While the PARKBENCH kernel applications provide a fairly straightforward way of assessing the performance of a parallel system, they are not representative of scientific applications in general since they do not reflect certain types of system behavior. In particular, many scientific applications involve data movement between phases of an application, and may also require significant amounts of I/O. These types of behavior are difficult to gauge using kernel applications.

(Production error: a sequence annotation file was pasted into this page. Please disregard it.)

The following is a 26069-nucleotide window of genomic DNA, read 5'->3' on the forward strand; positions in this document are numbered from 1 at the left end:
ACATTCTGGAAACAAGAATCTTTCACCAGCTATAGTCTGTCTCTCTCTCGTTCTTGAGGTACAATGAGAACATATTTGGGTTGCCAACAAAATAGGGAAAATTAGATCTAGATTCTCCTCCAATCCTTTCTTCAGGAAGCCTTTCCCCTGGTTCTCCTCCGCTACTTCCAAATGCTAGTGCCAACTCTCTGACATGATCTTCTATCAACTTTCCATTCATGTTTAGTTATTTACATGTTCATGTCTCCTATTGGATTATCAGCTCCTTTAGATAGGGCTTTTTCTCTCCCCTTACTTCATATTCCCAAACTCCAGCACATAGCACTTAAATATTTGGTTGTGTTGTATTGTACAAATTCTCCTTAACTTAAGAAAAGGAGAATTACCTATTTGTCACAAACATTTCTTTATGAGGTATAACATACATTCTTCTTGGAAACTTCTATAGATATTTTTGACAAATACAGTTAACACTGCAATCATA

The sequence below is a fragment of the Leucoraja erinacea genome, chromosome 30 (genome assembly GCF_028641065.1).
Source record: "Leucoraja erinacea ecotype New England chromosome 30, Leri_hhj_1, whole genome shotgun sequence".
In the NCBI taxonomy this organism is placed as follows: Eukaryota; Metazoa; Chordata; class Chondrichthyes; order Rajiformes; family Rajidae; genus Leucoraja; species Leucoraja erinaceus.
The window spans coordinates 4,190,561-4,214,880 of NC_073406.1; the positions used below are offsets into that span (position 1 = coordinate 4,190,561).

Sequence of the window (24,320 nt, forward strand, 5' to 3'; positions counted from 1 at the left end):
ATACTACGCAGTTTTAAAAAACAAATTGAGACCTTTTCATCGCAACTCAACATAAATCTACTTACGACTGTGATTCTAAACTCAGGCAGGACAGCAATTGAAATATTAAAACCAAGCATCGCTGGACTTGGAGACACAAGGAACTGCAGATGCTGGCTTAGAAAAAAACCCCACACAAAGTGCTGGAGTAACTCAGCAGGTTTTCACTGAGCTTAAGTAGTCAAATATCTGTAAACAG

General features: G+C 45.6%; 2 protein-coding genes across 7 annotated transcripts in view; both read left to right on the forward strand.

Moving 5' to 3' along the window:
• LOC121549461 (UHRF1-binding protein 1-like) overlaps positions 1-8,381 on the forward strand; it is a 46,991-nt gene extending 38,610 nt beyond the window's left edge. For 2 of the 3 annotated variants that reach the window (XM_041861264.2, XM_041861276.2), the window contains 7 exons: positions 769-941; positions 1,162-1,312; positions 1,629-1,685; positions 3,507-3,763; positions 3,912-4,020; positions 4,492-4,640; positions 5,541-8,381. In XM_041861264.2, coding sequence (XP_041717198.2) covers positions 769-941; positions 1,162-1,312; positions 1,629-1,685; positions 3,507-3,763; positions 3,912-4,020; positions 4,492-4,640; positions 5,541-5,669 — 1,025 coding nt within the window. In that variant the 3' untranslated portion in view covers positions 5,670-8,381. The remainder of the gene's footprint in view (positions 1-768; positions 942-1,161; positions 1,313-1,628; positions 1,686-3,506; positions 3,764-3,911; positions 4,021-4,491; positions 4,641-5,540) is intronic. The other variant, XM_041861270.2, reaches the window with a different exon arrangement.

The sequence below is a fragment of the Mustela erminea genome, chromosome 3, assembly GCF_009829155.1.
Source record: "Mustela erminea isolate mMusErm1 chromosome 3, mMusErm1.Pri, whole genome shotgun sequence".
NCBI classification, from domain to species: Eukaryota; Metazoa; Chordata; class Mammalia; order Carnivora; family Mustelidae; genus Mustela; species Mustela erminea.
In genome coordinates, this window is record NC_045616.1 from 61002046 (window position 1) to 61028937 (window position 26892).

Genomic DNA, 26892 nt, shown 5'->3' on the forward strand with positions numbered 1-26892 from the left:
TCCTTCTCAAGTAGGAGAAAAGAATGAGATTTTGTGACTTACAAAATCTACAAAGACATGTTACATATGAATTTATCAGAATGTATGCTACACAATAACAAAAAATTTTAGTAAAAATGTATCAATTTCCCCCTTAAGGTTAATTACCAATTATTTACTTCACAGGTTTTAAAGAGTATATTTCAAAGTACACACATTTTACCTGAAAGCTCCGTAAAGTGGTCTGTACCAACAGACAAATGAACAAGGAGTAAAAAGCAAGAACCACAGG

One factor that has hindered the use of full application codes for benchmarking parallel computers in the past is that such codes are difficult to parallelize and to port between target architectures. In addition, full application codes that have been successfully parallelized are often proprietary, and/or subject to distribution restrictions. To minimize the negative impact of these factors compact applications are made use of in the PARKBENCH benchmarking effort.

PARKBENCH compact applications page

Last Modified May 14, 1996